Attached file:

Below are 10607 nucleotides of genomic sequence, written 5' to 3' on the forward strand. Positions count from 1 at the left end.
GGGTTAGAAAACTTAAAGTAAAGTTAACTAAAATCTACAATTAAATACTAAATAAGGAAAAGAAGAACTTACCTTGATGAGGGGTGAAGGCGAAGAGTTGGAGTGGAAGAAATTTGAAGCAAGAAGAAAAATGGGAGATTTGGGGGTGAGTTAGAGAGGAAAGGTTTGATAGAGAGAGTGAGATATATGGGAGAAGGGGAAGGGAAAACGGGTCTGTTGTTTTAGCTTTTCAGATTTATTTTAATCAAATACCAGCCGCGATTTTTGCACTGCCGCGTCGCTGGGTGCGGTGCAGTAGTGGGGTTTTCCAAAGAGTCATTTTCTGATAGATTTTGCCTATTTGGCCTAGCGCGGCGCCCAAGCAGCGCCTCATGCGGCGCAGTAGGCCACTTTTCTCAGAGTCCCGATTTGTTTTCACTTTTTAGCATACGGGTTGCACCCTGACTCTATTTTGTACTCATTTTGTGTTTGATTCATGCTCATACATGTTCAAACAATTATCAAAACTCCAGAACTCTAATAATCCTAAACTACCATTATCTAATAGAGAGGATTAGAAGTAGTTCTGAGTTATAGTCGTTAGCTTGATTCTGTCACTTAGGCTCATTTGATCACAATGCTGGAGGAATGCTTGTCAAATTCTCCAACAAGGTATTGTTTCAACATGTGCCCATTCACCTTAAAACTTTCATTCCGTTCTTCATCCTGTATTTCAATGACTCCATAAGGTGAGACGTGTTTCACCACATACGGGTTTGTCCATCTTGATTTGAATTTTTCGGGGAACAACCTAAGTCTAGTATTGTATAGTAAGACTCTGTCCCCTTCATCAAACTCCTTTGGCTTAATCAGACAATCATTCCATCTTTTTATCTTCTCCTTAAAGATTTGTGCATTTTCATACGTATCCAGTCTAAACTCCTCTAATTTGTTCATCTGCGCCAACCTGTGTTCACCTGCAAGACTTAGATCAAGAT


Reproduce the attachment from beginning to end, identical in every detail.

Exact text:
Below are 10607 nucleotides of genomic sequence, written 5' to 3' on the forward strand. Positions count from 1 at the left end.
GGGTTAGAAAACTTAAAGTAAAGTTAACTAAAATCTACAATTAAATACTAAATAAGGAAAAGAAGAACTTACCTTGATGAGGGGTGAAGGCGAAGAGTTGGAGTGGAAGAAATTTGAAGCAAGAAGAAAAATGGGAGATTTGGGGGTGAGTTAGAGAGGAAAGGTTTGATAGAGAGAGTGAGATATATGGGAGAAGGGGAAGGGAAAACGGGTCTGTTGTTTTAGCTTTTCAGATTTATTTTAATCAAATACCAGCCGCGATTTTTGCACTGCCGCGTCGCTGGGTGCGGTGCAGTAGTGGGGTTTTCCAAAGAGTCATTTTCTGATAGATTTTGCCTATTTGGCCTAGCGCGGCGCCCAAGCAGCGCCTCATGCGGCGCAGTAGGCCACTTTTCTCAGAGTCCCGATTTGTTTTCACTTTTTAGCATACGGGTTGCACCCTGACTCTATTTTGTACTCATTTTGTGTTTGATTCATGCTCATACATGTTCAAACAATTATCAAAACTCCAGAACTCTAATAATCCTAAACTACCATTATCTAATAGAGAGGATTAGAAGTAGTTCTGAGTTATAGTCGTTAGCTTGATTCTGTCACTTAGGCTCATTTGATCACAATGCTGGAGGAATGCTTGTCAAATTCTCCAACAAGGTATTGTTTCAACATGTGCCCATTCACCTTAAAACTTTCATTCCGTTCTTCATCCTGTATTTCAATGACTCCATAAGGTGAGACGTGTTTCACCACATACGGGTTTGTCCATCTTGATTTGAATTTTTCGGGGAACAACCTAAGTCTAGTATTGTATAGTAAGACTCTGTCCCCTTCATCAAACTCCTTTGGCTTAATCAGACAATCATTCCATCTTTTTATCTTCTCCTTAAAGATTTGTGCATTTTCATACGTATCCAGTCTAAACTCCTCTAATTTGTTCATCTGCGCCAACCTGTGTTCACCTGCAAGACTTAGATCAAGAT